11/09/2010 06:33 pm ET Updated May 25, 2011

Is Veterans Day the New Earth Day?

Did that question get your attention? Thought it might.

My answer is "not yet, but maybe soon." One of the realities of American society is that big social change often reaches the tipping point only when it becomes embodied in the military. The idea that farm boys could go to college had been around for a while, but it never really became mainstream until the GI Bill. Color-blind treatment of minorities in our society is still a hugely unfinished national challenge, but the military was one of the first institutions to integrate. And now, as green technologies and a new, sustainable industrial future move onto the national agenda, leadership is again beginning to crop up in the armed forces.

This week alone, the Sierra Club is involved in three veterans events -- events that are designed to recognize and honor veterans for their service, but events that are also symbols of the reality that the military is an increasingly important force in the evolution of our society to cope with 21st-century environmental challenges:

"The Sierra Club is proud to honor our nation's veterans and committed to easing the transition home for our returning service members," says the Sierra Club's National Youth and Special Projects Director, Martin LeBlanc. "Whether it is by preparing veterans for jobs in the green economy through home weatherization training or by giving veterans an opportunity to acclimate to civilian life with a backpacking trip, the Sierra Club salutes our veterans today and every day."

Today, we are celebrating the Military Housing Energy Efficiency Project (MHEEP) by weatherizing the home of an active-duty Marine in Virginia, just outside of Washington, D.C. MHEEP is a new project made possible by the Sierra Club's Military Families Outdoors Initiative ( Through MHEEP, veterans are identified by Veterans Green Jobs and trained to weatherize residential properties by the Laborers International Union of North America. After the training, the veterans will join the green economy and weatherize the homes of 50 military families in the region. With one in four construction workers currently unemployed -- and as many as one in five veterans unemployed -- there is an urgent need to generate good, forward-looking jobs like those established through this program.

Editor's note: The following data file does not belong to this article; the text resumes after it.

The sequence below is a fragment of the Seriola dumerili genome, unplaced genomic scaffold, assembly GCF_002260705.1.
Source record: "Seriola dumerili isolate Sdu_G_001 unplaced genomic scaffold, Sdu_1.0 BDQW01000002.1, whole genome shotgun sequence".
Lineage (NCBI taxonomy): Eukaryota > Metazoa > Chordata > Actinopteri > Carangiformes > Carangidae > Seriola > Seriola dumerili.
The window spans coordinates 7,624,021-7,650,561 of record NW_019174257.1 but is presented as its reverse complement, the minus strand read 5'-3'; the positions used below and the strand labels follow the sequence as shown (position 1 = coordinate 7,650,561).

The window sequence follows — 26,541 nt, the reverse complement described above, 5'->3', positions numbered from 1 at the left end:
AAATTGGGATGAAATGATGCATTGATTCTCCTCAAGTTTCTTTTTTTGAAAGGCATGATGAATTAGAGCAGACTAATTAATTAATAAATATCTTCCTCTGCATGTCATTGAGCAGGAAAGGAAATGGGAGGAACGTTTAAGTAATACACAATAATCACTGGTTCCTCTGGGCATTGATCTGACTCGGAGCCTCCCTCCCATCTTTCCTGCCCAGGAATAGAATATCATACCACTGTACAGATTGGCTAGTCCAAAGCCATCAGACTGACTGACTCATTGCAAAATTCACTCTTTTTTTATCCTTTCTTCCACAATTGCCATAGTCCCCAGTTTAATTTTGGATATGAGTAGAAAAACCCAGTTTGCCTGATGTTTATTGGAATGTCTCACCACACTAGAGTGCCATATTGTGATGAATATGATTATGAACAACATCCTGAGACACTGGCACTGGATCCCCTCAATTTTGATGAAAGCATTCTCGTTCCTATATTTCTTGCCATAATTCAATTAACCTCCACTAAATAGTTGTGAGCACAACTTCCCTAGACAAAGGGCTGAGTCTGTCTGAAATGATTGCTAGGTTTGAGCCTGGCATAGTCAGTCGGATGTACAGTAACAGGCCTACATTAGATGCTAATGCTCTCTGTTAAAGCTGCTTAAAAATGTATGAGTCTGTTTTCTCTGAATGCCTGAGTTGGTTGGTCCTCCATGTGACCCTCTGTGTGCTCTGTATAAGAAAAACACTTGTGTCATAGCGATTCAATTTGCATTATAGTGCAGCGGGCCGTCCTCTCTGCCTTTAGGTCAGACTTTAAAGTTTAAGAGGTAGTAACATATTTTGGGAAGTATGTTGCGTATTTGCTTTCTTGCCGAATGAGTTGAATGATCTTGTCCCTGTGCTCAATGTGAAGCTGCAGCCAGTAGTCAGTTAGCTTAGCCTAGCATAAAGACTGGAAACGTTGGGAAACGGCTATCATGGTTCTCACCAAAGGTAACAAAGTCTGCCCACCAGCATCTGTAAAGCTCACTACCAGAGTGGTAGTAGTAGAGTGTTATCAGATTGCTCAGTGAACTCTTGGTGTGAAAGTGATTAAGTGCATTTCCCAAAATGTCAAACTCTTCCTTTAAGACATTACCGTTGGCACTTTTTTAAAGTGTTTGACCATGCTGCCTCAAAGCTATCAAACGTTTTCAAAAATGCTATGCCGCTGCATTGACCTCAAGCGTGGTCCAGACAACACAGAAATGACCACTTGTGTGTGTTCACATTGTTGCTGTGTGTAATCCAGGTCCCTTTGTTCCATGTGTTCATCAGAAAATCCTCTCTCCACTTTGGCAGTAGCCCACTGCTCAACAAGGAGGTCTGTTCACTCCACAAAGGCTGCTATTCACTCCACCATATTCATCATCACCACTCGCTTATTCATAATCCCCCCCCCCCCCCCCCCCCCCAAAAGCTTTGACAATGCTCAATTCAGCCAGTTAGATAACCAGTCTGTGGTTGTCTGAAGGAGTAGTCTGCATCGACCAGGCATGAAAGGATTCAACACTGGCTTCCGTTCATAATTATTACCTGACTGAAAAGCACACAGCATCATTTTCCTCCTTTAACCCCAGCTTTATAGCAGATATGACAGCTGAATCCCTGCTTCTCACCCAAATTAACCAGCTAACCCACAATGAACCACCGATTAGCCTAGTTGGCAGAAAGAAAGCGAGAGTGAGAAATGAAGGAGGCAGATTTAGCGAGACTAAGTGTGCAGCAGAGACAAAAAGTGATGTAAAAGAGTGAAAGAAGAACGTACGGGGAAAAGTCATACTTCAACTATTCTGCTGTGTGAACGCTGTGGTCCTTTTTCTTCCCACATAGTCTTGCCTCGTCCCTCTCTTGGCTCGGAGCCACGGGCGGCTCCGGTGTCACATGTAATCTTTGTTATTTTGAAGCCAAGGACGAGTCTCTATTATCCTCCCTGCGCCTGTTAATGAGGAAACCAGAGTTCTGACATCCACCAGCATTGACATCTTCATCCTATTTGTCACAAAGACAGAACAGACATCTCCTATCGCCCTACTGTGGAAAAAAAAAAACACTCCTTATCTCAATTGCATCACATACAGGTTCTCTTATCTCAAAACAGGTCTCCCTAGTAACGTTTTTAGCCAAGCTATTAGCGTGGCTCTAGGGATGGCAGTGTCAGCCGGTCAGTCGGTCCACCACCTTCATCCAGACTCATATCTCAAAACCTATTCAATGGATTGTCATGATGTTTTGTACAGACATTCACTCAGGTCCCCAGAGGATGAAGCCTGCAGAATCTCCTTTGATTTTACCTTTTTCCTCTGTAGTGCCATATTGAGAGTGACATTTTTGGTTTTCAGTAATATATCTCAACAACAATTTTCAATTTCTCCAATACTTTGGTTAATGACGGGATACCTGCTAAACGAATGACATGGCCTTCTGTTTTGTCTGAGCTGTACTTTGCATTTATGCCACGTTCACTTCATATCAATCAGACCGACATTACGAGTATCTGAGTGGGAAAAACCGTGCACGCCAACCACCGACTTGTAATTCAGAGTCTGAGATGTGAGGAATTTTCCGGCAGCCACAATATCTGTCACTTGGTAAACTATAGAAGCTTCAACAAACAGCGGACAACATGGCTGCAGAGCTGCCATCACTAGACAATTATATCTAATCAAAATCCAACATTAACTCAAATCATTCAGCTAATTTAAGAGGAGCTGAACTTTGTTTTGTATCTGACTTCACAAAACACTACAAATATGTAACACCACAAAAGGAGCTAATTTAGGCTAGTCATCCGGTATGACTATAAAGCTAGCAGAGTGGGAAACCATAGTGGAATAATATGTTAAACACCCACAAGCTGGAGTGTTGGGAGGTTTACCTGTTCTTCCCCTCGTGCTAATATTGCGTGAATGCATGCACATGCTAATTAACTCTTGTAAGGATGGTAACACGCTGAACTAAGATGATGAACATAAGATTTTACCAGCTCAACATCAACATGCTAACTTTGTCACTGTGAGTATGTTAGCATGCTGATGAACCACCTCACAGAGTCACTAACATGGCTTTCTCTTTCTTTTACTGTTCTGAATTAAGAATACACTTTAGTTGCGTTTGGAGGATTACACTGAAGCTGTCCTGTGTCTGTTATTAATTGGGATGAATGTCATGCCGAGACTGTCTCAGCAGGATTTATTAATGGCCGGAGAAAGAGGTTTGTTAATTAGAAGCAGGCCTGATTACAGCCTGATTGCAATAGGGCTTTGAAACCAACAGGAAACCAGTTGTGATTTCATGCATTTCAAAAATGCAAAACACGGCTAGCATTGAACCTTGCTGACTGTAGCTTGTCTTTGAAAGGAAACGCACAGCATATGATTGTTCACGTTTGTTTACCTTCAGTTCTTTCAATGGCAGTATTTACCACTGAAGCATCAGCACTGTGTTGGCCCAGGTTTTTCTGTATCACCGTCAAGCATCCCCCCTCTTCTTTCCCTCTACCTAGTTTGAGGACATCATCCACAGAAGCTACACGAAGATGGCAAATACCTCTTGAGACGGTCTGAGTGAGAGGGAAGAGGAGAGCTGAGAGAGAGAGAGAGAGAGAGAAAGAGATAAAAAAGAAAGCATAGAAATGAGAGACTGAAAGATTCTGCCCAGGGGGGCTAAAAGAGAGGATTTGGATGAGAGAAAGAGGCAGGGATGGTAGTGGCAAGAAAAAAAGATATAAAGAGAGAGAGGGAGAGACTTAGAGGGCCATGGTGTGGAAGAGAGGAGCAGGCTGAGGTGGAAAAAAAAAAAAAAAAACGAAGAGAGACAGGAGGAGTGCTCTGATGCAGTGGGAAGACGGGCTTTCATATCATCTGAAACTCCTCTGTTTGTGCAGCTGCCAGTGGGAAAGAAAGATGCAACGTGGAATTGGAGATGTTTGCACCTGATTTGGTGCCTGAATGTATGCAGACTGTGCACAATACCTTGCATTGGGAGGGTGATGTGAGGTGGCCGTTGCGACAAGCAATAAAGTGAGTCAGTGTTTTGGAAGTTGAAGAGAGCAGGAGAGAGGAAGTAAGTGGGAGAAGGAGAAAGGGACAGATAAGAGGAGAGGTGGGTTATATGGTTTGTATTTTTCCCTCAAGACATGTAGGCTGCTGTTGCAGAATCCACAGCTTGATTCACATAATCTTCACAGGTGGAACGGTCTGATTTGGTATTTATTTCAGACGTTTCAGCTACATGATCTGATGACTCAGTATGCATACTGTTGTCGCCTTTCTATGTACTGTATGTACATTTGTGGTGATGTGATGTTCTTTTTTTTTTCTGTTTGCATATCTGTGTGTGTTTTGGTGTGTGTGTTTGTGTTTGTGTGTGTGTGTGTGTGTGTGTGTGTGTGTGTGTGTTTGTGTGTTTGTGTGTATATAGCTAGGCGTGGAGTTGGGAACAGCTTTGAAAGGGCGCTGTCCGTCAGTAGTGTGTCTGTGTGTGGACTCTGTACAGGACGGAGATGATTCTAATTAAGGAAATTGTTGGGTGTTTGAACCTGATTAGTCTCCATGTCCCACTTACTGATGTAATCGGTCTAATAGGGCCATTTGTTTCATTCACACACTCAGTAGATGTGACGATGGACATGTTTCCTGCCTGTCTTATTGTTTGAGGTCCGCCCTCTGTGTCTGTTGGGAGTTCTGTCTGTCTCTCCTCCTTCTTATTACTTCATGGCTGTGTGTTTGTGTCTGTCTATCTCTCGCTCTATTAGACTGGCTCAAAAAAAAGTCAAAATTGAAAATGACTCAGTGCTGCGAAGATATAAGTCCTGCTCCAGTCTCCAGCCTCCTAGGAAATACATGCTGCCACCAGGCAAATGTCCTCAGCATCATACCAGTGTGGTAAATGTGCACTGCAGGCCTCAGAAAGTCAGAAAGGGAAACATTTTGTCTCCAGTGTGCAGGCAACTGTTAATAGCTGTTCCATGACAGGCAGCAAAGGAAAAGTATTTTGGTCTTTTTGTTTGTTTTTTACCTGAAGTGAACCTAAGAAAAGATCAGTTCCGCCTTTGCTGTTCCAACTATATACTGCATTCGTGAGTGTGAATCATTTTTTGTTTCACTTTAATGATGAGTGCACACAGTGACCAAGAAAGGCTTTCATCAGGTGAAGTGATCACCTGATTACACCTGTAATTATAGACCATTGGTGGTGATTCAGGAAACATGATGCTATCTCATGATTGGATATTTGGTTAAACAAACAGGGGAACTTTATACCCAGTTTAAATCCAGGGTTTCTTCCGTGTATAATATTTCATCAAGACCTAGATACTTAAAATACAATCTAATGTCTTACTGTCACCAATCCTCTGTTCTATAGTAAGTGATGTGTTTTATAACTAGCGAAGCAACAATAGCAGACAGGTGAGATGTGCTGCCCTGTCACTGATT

Tomorrow, I'll join other Sierra Club leaders at the fourth annual Iraq and Afghanistan Veterans of America Gala in New York City. This year IAVA will honor David Gelbaum, CEO of Entech Solar, chairman of The Quercus Trust, venture philanthropist and supporter of the Sierra Club's Military Families Outdoors initiative, with the 2010 IAVA Civilian Service Award. Gelbaum's unprecedented and inspiring philanthropic support of this newest generation of veterans has transformed the landscape of support for a generation of veterans and their families.

And on Veterans Day itself, the Club will be participating in one of 20 "Mission Serve" coast-to-coast signature service projects to celebrate and honor our military communities. In Seattle, AmeriCorps, Earth Corps, the Sierra Club, and Veterans Conservation Corps will work side by side to remove invasive plant species and to plant native plants along Hamm Creek. The restoration effort at Hamm Creek was started by John Beal, a veteran who made it the last cause of his life to save this important watershed for salmon.

These celebratory events are only the tip of the green revolution happening in and around the military. The Navy is taking the lead in developing biofuels. The Army would like to electrify vehicles. Military bases have become the testing ground for new low-temperature geothermal heating and cooling technologies.

There is a long way to go -- the Navy still has a very poor record when it comes to the impact of its sonar testing on marine mammals, for example. But if you want good examples to show that the need to change our energy economy to solve both global warming and national security threats is something everyone can get behind, pointing to military leadership is a good place to begin.